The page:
- Slideshare: What is Your Library Doing About Emerging Technologies
- LITA Blog: What is Your Library Doing About Emerging Technologies
- Library Hat (session moderator blog): Looking Back at What is Your Library Doing About Emerging Technologies
- Hashtag Archive: ALA 2010 Emerging Technologies Panel Session
Friday, July 23, 2010
Even more fun, the power of Facebook ... I was led to the ALA article from OhioLINK's Facebook page re-posted by a "Facebook Friends" (thanks, Susan).
Tuesday, July 20, 2010
This afternoon the "we haven't seen you for a while" message (pictured left) arrived in my inbox and made me laugh. Their summary of my activities are on target as the site served its purpose quickly and easily; talk about big brother! Even though I did not edit or update the single page, it is no longer 7 days, 1 hour, 58 minutes, and 2 seconds since I last logged in to Weebly.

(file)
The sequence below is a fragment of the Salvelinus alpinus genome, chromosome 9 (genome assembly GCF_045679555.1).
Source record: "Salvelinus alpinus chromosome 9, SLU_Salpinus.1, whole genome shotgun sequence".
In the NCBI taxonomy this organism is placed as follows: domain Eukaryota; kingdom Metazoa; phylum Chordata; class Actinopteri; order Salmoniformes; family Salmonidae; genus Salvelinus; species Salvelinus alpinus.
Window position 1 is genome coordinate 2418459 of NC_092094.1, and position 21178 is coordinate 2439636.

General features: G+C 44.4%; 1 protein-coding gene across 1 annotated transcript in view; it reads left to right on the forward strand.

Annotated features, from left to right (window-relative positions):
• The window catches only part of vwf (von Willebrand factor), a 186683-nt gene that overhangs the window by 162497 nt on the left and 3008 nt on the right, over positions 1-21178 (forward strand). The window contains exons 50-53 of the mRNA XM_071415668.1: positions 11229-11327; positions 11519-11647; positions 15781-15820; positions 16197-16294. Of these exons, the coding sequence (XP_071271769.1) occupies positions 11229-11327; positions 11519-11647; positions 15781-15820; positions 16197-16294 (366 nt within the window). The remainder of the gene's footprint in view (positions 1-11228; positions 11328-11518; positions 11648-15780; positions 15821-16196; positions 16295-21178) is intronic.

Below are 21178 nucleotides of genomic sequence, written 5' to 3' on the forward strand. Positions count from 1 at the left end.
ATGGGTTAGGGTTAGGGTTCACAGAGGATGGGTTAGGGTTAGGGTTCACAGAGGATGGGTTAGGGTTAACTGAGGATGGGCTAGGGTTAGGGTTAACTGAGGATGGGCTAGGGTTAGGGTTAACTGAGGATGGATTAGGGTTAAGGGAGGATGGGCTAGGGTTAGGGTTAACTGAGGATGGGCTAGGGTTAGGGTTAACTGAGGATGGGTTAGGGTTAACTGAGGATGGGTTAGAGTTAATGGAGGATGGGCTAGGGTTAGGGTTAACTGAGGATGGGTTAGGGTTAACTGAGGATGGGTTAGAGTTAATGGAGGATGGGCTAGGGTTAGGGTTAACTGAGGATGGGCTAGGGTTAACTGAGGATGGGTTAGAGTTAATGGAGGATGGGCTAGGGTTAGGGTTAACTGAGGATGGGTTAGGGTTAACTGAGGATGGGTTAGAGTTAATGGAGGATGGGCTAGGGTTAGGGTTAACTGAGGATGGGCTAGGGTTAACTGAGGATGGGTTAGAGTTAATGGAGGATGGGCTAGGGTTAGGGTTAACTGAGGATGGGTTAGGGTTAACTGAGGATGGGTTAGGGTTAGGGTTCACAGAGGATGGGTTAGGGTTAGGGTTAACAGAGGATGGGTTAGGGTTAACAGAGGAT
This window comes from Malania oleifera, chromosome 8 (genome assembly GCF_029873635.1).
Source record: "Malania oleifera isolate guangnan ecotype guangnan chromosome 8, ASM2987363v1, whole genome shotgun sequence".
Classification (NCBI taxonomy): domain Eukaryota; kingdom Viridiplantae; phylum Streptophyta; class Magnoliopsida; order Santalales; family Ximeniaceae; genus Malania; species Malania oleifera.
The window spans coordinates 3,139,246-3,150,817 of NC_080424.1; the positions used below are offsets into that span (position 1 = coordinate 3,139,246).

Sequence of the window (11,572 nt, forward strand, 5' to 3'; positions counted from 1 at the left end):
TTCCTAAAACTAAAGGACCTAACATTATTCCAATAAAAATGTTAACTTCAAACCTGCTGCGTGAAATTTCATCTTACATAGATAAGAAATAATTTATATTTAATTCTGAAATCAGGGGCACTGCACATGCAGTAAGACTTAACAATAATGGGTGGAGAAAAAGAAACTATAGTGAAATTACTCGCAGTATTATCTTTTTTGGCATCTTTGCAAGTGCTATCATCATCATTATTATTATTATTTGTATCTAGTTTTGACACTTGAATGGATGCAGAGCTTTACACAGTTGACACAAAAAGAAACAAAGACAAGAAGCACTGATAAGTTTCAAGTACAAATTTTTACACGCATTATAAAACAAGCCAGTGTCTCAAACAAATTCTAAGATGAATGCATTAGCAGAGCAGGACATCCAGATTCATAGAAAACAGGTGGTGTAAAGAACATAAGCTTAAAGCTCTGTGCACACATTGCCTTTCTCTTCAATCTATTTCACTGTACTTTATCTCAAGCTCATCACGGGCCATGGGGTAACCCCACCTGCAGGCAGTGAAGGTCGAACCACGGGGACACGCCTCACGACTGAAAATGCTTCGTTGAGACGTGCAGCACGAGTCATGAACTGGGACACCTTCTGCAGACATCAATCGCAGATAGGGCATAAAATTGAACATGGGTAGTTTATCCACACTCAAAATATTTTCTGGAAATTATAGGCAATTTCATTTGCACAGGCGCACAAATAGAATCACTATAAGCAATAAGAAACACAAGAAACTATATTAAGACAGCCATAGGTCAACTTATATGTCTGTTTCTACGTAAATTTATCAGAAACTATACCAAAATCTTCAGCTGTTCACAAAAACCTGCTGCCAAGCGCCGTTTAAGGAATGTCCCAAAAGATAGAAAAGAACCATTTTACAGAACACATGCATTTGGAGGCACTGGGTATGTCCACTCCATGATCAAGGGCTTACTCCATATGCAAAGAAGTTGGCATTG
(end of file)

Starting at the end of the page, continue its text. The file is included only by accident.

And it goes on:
Wonder if I'm the only one who is reminded of Weebles?
Friday, July 16, 2010
I created new signs for the Newbery and Caldecott sections of the juvenile collection; they lead-off the stacks. Signs are complemented by small literature holders with print copies of LibGuide pages, a more traditional handout format. New signs were created with screen shots of the LibGuide and a side bar with a QR Code displayed and text: "Snap! Send the QR Code to your Web Enabled Phone for the URL." My student workers thought it was fun after I explained, but there was not much interest in the signs (library wallpaper).